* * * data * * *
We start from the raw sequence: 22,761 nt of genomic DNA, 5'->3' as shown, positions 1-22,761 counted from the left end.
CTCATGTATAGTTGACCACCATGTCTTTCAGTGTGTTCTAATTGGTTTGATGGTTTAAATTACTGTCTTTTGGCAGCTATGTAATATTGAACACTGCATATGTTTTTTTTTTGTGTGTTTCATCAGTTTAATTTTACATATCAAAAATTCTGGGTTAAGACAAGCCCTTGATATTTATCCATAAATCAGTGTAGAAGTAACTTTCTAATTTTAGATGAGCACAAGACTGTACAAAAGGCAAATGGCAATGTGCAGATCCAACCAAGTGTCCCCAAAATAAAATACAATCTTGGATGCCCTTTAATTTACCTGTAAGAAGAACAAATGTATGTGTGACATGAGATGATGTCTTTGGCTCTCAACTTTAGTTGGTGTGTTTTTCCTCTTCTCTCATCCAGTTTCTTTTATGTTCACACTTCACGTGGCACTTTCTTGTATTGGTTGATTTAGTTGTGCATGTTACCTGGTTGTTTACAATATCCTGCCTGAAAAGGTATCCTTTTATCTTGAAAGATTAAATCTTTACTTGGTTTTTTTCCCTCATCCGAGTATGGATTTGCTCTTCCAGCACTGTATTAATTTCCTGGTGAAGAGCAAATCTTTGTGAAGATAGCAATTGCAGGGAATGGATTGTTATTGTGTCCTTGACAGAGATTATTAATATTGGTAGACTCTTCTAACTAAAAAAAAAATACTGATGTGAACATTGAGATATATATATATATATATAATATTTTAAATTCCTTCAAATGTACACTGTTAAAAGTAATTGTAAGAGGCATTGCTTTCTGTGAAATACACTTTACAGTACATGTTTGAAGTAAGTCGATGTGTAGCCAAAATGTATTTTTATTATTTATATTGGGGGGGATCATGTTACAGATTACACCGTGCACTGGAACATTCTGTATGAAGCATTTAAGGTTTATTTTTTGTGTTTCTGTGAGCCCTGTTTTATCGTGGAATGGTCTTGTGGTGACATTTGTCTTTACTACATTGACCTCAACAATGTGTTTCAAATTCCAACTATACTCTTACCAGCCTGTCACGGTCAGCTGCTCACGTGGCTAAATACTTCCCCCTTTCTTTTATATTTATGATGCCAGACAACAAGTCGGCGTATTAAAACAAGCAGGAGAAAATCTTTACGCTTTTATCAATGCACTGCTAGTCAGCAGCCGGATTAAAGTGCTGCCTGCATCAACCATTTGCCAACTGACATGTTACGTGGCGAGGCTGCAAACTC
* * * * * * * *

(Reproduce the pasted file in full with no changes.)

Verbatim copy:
We start from the raw sequence: 22,761 nt of genomic DNA, 5'->3' as shown, positions 1-22,761 counted from the left end.
CTCATGTATAGTTGACCACCATGTCTTTCAGTGTGTTCTAATTGGTTTGATGGTTTAAATTACTGTCTTTTGGCAGCTATGTAATATTGAACACTGCATATGTTTTTTTTTTGTGTGTTTCATCAGTTTAATTTTACATATCAAAAATTCTGGGTTAAGACAAGCCCTTGATATTTATCCATAAATCAGTGTAGAAGTAACTTTCTAATTTTAGATGAGCACAAGACTGTACAAAAGGCAAATGGCAATGTGCAGATCCAACCAAGTGTCCCCAAAATAAAATACAATCTTGGATGCCCTTTAATTTACCTGTAAGAAGAACAAATGTATGTGTGACATGAGATGATGTCTTTGGCTCTCAACTTTAGTTGGTGTGTTTTTCCTCTTCTCTCATCCAGTTTCTTTTATGTTCACACTTCACGTGGCACTTTCTTGTATTGGTTGATTTAGTTGTGCATGTTACCTGGTTGTTTACAATATCCTGCCTGAAAAGGTATCCTTTTATCTTGAAAGATTAAATCTTTACTTGGTTTTTTTCCCTCATCCGAGTATGGATTTGCTCTTCCAGCACTGTATTAATTTCCTGGTGAAGAGCAAATCTTTGTGAAGATAGCAATTGCAGGGAATGGATTGTTATTGTGTCCTTGACAGAGATTATTAATATTGGTAGACTCTTCTAACTAAAAAAAAAATACTGATGTGAACATTGAGATATATATATATATATATAATATTTTAAATTCCTTCAAATGTACACTGTTAAAAGTAATTGTAAGAGGCATTGCTTTCTGTGAAATACACTTTACAGTACATGTTTGAAGTAAGTCGATGTGTAGCCAAAATGTATTTTTATTATTTATATTGGGGGGGATCATGTTACAGATTACACCGTGCACTGGAACATTCTGTATGAAGCATTTAAGGTTTATTTTTTGTGTTTCTGTGAGCCCTGTTTTATCGTGGAATGGTCTTGTGGTGACATTTGTCTTTACTACATTGACCTCAACAATGTGTTTCAAATTCCAACTATACTCTTACCAGCCTGTCACGGTCAGCTGCTCACGTGGCTAAATACTTCCCCCTTTCTTTTATATTTATGATGCCAGACAACAAGTCGGCGTATTAAAACAAGCAGGAGAAAATCTTTACGCTTTTATCAATGCACTGCTAGTCAGCAGCCGGATTAAAGTGCTGCCTGCATCAACCATTTGCCAACTGACATGTTACGTGGCGAGGCTGCAAACTC